B.S. in education and soon after the school began to award this degree.
1943 saw the school's name changed to Lesley College and the appointment
of the College's first president, Marguerite Franklin, who led the
school during the transition. Edith Lesley Wolfard retained the titles
of Founder and Director Emeritus. In 1944 Trentwell Mason White became
president. The first baccalaureate degrees were awarded in June of 1945.
In 1949, Lesley College acquired the Walter F. Dearborn School and the
Lesley Ellis School, and in 1959 added a third, the Carroll Hall School,
as laboratory schools, providing opportunities for study and
observation by Lesley College students and faculty.
The next decade was one of growth for Lesley, with the addition of
evening and summer classes, new buildings and an enrollment expanding to
380 undergraduate and 52 graduate students. Lesley achieved regional
and national accreditation in 1952 and in 1954 was empowered to confer a
Master's Degree in Elementary Education. The new graduate program was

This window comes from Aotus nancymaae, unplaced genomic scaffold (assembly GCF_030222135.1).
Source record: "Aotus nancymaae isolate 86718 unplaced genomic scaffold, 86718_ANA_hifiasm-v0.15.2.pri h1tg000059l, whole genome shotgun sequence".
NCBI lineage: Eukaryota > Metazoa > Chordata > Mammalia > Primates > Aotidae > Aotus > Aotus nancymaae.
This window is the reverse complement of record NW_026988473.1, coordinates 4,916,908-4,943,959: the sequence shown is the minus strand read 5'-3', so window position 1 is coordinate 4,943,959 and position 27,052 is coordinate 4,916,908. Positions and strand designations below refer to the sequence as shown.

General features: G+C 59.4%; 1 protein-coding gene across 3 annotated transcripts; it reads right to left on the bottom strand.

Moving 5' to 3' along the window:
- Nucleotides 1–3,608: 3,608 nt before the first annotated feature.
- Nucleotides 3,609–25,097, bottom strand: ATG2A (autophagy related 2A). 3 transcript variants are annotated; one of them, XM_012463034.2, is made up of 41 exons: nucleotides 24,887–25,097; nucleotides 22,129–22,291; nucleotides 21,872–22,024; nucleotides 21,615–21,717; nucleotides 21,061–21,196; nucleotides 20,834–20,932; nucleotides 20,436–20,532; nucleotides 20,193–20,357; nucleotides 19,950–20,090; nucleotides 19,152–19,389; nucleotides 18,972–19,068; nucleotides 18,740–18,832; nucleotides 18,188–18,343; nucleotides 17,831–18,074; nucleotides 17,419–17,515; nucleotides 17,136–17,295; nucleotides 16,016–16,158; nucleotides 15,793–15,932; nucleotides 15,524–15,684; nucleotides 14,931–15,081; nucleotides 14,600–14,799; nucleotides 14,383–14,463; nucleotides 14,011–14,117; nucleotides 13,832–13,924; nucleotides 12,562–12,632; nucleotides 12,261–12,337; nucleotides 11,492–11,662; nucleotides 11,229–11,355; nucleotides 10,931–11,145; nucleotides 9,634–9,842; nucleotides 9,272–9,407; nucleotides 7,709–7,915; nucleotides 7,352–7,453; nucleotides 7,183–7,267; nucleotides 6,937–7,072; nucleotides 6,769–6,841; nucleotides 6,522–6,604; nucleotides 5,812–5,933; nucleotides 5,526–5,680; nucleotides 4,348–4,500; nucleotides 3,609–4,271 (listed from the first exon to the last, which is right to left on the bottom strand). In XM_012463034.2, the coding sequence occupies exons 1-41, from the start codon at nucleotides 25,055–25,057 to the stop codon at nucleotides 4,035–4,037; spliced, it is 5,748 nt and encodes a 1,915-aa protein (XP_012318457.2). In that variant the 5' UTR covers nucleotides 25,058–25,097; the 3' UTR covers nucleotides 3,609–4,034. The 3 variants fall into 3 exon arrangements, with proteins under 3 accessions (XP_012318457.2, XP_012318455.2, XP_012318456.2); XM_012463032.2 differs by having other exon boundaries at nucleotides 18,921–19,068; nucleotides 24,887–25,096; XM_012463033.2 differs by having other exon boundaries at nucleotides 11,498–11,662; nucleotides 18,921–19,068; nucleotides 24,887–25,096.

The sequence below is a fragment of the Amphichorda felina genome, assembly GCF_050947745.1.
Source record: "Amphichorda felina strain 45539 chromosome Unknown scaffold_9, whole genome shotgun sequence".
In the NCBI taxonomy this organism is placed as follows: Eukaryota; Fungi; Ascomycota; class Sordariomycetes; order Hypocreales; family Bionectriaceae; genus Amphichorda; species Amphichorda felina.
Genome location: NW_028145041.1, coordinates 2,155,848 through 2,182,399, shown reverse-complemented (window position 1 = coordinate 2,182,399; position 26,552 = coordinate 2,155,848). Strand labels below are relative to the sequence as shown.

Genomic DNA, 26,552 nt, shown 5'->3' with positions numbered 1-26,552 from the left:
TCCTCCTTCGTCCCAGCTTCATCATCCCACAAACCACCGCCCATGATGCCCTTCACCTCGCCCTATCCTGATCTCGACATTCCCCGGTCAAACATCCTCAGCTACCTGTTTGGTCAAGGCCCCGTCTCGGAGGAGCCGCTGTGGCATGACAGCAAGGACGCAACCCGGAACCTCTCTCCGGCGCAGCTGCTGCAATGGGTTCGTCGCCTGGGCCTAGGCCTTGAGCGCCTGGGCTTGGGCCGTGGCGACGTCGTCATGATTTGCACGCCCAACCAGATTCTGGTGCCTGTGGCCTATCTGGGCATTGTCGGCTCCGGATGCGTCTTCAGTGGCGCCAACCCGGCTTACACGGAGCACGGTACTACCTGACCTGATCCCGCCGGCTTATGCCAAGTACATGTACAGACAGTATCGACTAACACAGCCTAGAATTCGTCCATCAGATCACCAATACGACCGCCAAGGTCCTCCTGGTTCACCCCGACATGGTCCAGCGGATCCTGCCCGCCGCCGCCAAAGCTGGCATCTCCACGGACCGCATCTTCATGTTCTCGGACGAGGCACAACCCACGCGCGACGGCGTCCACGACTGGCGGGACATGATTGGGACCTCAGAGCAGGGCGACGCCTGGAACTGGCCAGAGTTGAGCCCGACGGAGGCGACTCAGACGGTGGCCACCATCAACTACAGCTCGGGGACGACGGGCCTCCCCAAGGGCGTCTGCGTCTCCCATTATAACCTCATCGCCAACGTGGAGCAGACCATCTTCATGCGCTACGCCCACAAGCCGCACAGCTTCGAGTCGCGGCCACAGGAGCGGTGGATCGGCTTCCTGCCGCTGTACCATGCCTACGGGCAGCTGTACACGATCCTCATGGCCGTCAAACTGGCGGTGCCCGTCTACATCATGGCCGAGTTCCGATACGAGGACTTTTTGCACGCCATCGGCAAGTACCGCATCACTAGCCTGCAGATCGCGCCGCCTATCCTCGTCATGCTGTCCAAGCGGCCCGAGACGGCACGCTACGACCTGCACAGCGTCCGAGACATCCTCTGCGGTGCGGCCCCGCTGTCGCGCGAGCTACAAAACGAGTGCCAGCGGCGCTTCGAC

co-ed. The decade was also marked by loss, with Edith Lesley Wolfard's
death in 1953 and President White's in 1959.
Don Orton succeed Dr. White in July 1960. As the 1960s progressed,
enrollment continued to grow and the college continued to offer a
variety of student activities and clubs. A building project was
launched, transforming the college's landscape into an urban academic
village. The quad was created, housing a new library, dorm spaces, and
classrooms. The 1960s also saw the death of Gertrude Malloch, who
donated her home to be used as a house for the Lesley College President.
Building the Graduate School, 1960-1990
Lesley College continued to grow in the 1970s and 1980s, both building
and acquiring new properties. While retaining its preeminence in early
childhood education, Lesley began branching out in new directions,
starting four new Master's degree programs in Independent Studies,
Expressive Therapies, Integrated Arts in Education (now Creative Arts in
Learning), and Counseling and Psychology. Each program was the first of
its kind in the country. By the end of the 1970s, Lesley offered 18